Read reflections and testimonies written by Holocaust survivors in their own words.

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  • My Rescuers

    During the fall of 1942, concerned about the danger that we might be rounded up and taken away, our parents sent my sisters and me to a farm in Thoiry, outside of Paris, where we stayed with two ladies, Madame Arthus and another lady, who I think was her sister. (I never saw a man there; the men had probably been taken prisoner with the French army during the Battle of France in the summer of 1940.) They were unaware that they were hosting Jewish children, because my parents had not told them, explaining only that we would be better fed on a farm than in a Paris suburb where food was rationed and scarce.

    Tags:   albert garihechoes of memory, volume 13hidingliberationrescuers

  • Despair and Happiness

    How can the same day be the worst and the best?

    Tags:   echoes of memory, volume 12agi gevadeath marchliberation

  • America

    I was six years old when I first heard of Americans. The first ones I saw were our liberators. It was in the summer of 1944, and I was hiding in a Catholic boarding school in Montfermeil, a suburb northeast of Paris. Paris was liberated on August 25, 1944, and we were liberated two days later. A student who had left the school came back shouting, “The Allies are coming! The Allies are coming!” So, we all went to the main street to welcome them: tanks, trucks, and jeeps with soldiers with different kinds of helmets and smiles on their faces, giving away chocolate, chewing gum, and even cigarettes. They were our liberators. The headmistress of my school, who was probably the one who knew about my situation as a hidden Jewish child, was holding my hand. (I was the youngest student in that school, and she wanted to make sure I was safe.) I was told they were Americans, and it was the first time I heard of Americans and America. I had heard of the Germans, of course, of the English, of the Italians, but who were these boys? Where did they come from? I was just six, after all.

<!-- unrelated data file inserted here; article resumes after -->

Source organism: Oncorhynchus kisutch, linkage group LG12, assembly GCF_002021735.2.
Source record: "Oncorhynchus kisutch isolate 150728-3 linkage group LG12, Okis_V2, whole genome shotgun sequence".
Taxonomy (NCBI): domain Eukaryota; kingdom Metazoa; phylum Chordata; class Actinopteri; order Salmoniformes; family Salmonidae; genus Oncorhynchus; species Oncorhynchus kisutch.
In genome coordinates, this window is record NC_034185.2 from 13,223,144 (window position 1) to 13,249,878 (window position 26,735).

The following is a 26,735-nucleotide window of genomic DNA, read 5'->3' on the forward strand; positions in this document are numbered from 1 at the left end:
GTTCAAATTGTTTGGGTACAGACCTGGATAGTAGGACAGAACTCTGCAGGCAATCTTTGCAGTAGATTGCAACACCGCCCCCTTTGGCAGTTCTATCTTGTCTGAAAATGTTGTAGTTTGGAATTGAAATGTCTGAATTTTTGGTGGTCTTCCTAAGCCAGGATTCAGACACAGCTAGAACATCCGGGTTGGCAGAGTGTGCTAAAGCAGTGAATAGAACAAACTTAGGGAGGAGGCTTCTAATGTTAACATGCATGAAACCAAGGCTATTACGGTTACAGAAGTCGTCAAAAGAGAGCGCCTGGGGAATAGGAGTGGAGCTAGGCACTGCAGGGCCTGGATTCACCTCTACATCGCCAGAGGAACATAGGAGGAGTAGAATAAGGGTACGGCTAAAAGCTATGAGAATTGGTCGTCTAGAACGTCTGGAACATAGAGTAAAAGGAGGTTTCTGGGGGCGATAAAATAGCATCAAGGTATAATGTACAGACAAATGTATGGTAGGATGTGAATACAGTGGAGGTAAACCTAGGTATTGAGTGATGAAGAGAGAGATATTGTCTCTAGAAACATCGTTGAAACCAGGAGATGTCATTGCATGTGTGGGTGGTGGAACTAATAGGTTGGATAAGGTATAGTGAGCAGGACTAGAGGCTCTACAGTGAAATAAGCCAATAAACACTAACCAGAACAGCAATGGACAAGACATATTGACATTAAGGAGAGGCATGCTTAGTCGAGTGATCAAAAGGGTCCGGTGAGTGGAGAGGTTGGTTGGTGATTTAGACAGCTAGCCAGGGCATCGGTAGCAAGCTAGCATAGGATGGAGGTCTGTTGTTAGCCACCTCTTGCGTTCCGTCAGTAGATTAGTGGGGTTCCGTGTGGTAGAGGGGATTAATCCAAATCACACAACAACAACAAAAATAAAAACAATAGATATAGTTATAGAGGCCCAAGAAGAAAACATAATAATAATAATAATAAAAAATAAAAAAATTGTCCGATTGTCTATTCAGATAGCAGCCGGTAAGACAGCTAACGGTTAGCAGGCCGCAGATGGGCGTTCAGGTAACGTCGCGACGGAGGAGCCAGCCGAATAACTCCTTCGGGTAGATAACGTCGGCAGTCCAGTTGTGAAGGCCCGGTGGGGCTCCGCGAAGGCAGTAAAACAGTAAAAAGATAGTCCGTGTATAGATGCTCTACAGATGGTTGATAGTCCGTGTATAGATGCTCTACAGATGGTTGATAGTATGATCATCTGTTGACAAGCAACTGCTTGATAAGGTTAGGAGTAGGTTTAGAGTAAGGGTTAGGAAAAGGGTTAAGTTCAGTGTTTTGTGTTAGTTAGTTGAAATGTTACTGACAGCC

Tags:   echoes of memory, volume 12albert garihhidingliberationunited statesus army

  • The Staircase

    In the last eight months before we were liberated, plane traffic over Holland increased a lot. Most planes were bombers originating in Germany, flying over Holland to reach England to bomb British cities. Or our Allies came from England and also flew over Holland to reach Germany and bomb German cities.

    Tags:   echoes of memory, volume 11louise lawrence israëlslouise lawrence-israëlshidingliberationmemory

  • The Aftermath: Right after Liberation, Silence Begins

    On April 28, 1945, in Garmish Parten Kirchen, Germany, the 179 Hungarian women had 179 opinions of their whereabouts, what to do, and where to go. My mother, sister Shosha, and I looked at one another, cried, hugged, and declared that we had made it in spite of all that we had gone through. In spite of the Nazis’ intentions and efforts. We were relieved that we did not have to be part of the forced death march any more. Our strength had been spent, and we just wanted to sit down due to exhaustion. I knew that if I would have had to march for one more day, I would not have remained alive. 

    Tags:   echoes of memory, volume 11agi gevaliberationlife after the holocaustus army

  • May 1945 and May 2015